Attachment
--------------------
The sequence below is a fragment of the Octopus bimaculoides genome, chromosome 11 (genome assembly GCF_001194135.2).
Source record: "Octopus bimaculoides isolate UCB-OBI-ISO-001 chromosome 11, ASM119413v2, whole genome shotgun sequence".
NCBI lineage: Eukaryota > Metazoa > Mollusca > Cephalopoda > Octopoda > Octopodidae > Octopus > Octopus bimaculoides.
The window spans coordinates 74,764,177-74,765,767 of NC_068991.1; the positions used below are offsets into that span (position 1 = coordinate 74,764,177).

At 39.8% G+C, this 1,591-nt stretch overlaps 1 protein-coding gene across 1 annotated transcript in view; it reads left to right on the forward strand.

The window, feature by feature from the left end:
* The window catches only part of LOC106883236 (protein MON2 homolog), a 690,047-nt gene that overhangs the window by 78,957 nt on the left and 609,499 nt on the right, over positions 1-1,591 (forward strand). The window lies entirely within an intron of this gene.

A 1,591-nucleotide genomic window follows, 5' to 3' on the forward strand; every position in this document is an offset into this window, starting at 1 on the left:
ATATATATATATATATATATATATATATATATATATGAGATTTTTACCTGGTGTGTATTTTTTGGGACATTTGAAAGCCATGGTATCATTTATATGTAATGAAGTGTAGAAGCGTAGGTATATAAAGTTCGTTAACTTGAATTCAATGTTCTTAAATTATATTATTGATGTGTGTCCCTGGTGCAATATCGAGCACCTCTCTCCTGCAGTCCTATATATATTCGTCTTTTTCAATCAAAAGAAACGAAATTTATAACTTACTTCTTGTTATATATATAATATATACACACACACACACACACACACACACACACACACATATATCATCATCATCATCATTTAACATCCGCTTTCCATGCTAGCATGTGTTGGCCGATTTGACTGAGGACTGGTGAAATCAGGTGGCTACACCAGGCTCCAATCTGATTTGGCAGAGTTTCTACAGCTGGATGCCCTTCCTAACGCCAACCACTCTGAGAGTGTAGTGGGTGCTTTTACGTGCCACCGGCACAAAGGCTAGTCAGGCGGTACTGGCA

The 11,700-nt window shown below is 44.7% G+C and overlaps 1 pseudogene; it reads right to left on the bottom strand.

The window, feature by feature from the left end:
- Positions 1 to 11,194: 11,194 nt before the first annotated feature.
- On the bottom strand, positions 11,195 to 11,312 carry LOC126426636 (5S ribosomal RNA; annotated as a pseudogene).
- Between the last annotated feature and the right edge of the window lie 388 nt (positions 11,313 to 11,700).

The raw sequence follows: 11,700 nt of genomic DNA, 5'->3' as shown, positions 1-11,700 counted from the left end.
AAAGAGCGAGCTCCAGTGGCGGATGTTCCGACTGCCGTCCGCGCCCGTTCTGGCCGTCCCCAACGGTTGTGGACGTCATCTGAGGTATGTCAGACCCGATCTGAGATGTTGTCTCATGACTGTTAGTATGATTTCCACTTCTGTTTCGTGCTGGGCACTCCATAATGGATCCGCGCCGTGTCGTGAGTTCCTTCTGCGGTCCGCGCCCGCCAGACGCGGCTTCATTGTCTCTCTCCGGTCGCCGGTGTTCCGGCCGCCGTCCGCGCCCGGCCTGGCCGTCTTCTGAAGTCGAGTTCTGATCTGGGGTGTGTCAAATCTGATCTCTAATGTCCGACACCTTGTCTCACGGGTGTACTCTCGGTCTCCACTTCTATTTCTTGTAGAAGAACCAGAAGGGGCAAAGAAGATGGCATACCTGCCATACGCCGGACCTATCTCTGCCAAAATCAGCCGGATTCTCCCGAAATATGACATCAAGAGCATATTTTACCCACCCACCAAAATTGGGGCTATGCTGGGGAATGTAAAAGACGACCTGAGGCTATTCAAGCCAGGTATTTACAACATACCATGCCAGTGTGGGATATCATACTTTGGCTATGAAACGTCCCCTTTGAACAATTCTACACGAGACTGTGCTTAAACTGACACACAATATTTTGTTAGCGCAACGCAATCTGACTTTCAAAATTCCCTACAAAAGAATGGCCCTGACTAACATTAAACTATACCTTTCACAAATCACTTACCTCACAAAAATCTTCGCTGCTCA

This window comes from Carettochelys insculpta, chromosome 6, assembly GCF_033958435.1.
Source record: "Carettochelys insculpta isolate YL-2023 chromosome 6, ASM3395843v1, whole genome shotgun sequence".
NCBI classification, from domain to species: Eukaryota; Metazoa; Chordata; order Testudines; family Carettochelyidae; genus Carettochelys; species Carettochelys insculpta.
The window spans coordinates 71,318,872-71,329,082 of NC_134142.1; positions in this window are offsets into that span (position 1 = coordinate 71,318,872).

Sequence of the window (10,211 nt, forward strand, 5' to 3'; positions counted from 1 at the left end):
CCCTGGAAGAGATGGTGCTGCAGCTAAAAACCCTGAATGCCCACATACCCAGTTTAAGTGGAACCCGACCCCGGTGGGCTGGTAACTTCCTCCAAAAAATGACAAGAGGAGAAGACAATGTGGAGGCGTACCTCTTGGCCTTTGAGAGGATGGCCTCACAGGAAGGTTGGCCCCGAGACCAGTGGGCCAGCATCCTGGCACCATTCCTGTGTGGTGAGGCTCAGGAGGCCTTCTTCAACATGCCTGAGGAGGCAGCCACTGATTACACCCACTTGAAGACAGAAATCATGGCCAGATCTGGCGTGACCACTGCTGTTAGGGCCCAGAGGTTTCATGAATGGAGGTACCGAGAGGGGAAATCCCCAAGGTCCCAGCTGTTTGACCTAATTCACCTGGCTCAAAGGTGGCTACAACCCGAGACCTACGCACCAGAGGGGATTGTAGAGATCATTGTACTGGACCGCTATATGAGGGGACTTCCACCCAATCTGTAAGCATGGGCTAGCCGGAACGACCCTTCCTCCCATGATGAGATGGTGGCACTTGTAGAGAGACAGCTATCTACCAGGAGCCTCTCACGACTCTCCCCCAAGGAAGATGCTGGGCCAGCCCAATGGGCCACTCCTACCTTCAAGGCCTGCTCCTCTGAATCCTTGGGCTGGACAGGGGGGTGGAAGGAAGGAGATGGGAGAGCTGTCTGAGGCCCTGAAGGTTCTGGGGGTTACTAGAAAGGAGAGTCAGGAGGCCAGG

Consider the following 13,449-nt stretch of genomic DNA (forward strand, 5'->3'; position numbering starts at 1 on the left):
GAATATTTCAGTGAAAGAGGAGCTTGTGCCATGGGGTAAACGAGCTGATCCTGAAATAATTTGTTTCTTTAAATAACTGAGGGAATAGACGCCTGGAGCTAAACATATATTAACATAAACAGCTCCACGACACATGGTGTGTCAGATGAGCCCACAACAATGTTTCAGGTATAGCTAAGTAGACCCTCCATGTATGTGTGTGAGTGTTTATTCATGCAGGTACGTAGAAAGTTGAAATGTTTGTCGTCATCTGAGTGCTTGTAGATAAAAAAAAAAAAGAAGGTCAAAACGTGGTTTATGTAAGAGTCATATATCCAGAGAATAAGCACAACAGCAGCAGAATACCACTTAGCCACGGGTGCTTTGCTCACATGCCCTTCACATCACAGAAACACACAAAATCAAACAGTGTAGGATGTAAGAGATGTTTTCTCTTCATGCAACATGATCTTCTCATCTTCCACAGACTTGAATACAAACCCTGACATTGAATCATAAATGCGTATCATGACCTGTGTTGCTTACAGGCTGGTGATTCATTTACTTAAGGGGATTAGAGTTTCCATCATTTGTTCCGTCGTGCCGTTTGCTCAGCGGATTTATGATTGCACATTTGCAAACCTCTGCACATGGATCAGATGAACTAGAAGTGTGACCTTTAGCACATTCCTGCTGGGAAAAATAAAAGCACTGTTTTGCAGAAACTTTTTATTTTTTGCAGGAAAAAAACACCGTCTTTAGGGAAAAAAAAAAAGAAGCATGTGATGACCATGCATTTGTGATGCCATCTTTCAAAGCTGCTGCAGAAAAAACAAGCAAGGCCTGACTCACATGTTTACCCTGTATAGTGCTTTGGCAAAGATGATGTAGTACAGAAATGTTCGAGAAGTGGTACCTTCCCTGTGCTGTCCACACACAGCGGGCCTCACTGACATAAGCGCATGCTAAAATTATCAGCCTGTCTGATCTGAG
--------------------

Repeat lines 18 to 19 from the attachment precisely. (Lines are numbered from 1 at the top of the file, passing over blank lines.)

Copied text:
Source record: "Carettochelys insculpta isolate YL-2023 chromosome 6, ASM3395843v1, whole genome shotgun sequence".
NCBI classification, from domain to species: Eukaryota; Metazoa; Chordata; order Testudines; family Carettochelyidae; genus Carettochelys; species Carettochelys insculpta.